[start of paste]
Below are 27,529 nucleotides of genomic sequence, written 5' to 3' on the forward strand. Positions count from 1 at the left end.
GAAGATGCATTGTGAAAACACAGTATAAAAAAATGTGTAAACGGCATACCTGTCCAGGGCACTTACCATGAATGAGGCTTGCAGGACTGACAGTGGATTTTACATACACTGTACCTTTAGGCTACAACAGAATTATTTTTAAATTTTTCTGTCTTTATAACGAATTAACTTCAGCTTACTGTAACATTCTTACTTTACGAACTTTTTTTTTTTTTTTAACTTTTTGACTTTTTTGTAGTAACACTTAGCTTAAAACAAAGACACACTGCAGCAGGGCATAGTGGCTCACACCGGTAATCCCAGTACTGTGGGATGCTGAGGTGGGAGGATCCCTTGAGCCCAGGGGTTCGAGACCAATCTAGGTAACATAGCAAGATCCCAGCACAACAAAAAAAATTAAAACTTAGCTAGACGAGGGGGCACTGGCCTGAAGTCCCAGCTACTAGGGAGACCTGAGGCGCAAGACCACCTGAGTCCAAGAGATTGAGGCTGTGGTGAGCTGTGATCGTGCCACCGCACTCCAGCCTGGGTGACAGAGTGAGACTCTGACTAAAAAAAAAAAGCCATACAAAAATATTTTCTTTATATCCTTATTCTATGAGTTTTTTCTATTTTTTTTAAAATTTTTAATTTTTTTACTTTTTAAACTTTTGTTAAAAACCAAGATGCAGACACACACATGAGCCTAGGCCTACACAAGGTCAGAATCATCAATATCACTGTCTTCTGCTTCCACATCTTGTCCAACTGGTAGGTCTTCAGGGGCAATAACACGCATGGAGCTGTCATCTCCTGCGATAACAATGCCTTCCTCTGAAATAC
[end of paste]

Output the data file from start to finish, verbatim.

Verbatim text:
Below are 27,529 nucleotides of genomic sequence, written 5' to 3' on the forward strand. Positions count from 1 at the left end.
GAAGATGCATTGTGAAAACACAGTATAAAAAAATGTGTAAACGGCATACCTGTCCAGGGCACTTACCATGAATGAGGCTTGCAGGACTGACAGTGGATTTTACATACACTGTACCTTTAGGCTACAACAGAATTATTTTTAAATTTTTCTGTCTTTATAACGAATTAACTTCAGCTTACTGTAACATTCTTACTTTACGAACTTTTTTTTTTTTTTTAACTTTTTGACTTTTTTGTAGTAACACTTAGCTTAAAACAAAGACACACTGCAGCAGGGCATAGTGGCTCACACCGGTAATCCCAGTACTGTGGGATGCTGAGGTGGGAGGATCCCTTGAGCCCAGGGGTTCGAGACCAATCTAGGTAACATAGCAAGATCCCAGCACAACAAAAAAAATTAAAACTTAGCTAGACGAGGGGGCACTGGCCTGAAGTCCCAGCTACTAGGGAGACCTGAGGCGCAAGACCACCTGAGTCCAAGAGATTGAGGCTGTGGTGAGCTGTGATCGTGCCACCGCACTCCAGCCTGGGTGACAGAGTGAGACTCTGACTAAAAAAAAAAAGCCATACAAAAATATTTTCTTTATATCCTTATTCTATGAGTTTTTTCTATTTTTTTTAAAATTTTTAATTTTTTTACTTTTTAAACTTTTGTTAAAAACCAAGATGCAGACACACACATGAGCCTAGGCCTACACAAGGTCAGAATCATCAATATCACTGTCTTCTGCTTCCACATCTTGTCCAACTGGTAGGTCTTCAGGGGCAATAACACGCATGGAGCTGTCATCTCCTGCGATAACAATGCCTTCCTCTGAAATAC